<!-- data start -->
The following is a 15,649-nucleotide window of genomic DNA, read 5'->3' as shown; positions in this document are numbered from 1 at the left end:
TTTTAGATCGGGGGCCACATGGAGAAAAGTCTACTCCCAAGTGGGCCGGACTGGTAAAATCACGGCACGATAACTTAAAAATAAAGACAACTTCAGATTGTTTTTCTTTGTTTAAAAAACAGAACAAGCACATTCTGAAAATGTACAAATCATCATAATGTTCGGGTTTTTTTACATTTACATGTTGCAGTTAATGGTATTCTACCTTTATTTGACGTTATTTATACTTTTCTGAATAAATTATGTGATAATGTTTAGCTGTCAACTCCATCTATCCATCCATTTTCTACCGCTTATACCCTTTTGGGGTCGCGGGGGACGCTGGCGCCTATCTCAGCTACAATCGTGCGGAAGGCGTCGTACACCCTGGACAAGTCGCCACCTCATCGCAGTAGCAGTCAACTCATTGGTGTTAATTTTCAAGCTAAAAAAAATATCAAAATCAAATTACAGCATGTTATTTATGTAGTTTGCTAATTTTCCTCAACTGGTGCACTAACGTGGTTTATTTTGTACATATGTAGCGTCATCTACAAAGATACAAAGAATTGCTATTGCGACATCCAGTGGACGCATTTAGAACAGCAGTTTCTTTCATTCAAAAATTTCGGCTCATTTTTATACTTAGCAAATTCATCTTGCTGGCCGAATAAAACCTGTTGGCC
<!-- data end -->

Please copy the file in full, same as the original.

The following is a 15,649-nucleotide window of genomic DNA, read 5'->3' as shown; positions in this document are numbered from 1 at the left end:
TTTTAGATCGGGGGCCACATGGAGAAAAGTCTACTCCCAAGTGGGCCGGACTGGTAAAATCACGGCACGATAACTTAAAAATAAAGACAACTTCAGATTGTTTTTCTTTGTTTAAAAAACAGAACAAGCACATTCTGAAAATGTACAAATCATCATAATGTTCGGGTTTTTTTACATTTACATGTTGCAGTTAATGGTATTCTACCTTTATTTGACGTTATTTATACTTTTCTGAATAAATTATGTGATAATGTTTAGCTGTCAACTCCATCTATCCATCCATTTTCTACCGCTTATACCCTTTTGGGGTCGCGGGGGACGCTGGCGCCTATCTCAGCTACAATCGTGCGGAAGGCGTCGTACACCCTGGACAAGTCGCCACCTCATCGCAGTAGCAGTCAACTCATTGGTGTTAATTTTCAAGCTAAAAAAAATATCAAAATCAAATTACAGCATGTTATTTATGTAGTTTGCTAATTTTCCTCAACTGGTGCACTAACGTGGTTTATTTTGTACATATGTAGCGTCATCTACAAAGATACAAAGAATTGCTATTGCGACATCCAGTGGACGCATTTAGAACAGCAGTTTCTTTCATTCAAAAATTTCGGCTCATTTTTATACTTAGCAAATTCATCTTGCTGGCCGAATAAAACCTGTTGGCC